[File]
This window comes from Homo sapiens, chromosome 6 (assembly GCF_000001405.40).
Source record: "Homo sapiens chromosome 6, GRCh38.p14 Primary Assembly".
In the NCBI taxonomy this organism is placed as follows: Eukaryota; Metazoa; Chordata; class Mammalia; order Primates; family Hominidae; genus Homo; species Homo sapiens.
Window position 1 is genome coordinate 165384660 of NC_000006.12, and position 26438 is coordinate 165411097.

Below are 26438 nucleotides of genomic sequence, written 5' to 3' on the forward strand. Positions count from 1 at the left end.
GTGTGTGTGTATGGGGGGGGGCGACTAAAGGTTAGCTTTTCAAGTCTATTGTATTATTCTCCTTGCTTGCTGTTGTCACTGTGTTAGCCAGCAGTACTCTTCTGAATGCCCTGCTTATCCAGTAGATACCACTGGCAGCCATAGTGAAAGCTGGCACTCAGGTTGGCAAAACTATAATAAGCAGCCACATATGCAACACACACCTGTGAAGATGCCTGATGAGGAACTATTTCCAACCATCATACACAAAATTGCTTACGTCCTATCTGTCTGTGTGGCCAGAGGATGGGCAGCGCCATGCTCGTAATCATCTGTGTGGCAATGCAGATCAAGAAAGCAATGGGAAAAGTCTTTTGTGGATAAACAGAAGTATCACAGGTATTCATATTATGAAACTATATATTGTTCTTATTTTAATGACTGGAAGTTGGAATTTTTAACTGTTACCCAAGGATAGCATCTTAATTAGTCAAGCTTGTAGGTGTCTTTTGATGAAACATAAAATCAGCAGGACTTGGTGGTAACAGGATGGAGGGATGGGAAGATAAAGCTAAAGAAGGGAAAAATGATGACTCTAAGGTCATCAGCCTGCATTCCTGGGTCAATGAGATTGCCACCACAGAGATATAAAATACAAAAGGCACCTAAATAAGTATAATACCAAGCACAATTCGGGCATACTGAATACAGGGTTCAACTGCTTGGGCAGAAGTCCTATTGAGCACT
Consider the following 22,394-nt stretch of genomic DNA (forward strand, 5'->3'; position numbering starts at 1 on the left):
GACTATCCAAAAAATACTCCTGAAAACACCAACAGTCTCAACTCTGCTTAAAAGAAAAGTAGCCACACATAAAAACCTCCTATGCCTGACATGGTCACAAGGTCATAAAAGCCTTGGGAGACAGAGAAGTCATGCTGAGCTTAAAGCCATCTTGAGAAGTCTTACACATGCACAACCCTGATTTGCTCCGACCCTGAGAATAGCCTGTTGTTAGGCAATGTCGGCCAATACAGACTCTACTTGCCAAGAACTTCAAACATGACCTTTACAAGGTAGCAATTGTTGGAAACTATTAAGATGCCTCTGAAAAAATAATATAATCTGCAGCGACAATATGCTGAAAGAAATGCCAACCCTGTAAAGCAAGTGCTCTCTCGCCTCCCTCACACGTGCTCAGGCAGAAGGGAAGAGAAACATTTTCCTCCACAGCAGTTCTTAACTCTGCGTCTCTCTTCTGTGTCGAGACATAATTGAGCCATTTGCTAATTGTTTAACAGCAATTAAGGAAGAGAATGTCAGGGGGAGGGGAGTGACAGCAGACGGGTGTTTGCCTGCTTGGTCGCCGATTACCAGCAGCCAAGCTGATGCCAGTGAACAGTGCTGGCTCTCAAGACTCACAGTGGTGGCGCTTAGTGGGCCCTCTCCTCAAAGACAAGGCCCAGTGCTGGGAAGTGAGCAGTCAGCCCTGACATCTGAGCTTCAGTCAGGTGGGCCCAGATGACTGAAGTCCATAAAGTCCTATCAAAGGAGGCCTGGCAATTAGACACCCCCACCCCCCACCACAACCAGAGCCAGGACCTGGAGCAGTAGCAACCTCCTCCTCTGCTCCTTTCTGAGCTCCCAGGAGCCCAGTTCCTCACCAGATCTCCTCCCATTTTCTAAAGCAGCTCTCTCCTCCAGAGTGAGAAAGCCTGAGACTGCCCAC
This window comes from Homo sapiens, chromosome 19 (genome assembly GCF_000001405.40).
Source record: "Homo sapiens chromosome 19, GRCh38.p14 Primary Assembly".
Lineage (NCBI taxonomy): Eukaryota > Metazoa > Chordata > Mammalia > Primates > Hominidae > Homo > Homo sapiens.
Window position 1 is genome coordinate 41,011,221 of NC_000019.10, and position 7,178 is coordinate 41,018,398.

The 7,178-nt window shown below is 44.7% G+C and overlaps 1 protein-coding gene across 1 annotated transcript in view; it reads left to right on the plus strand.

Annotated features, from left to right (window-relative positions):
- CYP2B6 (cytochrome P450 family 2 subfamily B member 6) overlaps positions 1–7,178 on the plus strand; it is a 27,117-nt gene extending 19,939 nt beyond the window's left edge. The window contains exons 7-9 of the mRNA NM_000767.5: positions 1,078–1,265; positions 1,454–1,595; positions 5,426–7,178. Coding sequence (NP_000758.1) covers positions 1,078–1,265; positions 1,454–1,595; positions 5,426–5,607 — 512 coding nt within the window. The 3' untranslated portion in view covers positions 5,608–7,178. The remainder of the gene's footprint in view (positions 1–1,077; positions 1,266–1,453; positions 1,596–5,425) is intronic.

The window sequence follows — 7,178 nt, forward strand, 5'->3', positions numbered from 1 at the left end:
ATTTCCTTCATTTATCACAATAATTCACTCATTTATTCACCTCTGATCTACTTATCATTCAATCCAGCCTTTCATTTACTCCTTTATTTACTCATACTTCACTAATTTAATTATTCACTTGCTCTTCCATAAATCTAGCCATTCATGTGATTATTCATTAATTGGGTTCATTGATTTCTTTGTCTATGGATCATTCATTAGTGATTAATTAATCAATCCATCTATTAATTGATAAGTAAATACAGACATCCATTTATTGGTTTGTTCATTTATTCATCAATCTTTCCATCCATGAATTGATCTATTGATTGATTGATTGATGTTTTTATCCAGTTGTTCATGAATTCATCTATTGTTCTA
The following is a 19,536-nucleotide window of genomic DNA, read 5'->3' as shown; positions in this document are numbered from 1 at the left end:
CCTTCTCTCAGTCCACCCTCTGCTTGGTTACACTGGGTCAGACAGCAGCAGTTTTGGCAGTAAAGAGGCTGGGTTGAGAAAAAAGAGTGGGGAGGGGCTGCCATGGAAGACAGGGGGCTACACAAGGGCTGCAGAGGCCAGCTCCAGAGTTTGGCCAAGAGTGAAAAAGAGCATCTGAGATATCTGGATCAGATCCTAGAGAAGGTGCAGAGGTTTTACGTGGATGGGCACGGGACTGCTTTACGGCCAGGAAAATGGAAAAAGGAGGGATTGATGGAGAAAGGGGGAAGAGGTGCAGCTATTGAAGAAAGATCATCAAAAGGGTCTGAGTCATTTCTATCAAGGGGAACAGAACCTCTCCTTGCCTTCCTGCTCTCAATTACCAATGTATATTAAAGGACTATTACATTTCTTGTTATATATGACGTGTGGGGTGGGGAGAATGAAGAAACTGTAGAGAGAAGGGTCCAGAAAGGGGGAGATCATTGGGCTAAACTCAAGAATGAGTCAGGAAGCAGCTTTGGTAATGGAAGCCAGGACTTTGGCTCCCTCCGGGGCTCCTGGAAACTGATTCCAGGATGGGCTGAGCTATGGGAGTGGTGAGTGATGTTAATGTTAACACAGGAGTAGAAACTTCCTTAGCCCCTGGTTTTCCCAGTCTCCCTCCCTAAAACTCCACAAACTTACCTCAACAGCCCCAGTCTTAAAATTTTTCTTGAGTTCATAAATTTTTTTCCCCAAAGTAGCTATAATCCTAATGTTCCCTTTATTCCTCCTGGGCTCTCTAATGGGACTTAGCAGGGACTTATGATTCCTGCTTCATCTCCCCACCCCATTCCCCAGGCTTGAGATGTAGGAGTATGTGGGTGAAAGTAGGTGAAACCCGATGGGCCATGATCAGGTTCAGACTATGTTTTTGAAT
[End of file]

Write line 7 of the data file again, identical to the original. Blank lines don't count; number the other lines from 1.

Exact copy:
Consider the following 22,394-nt stretch of genomic DNA (forward strand, 5'->3'; position numbering starts at 1 on the left):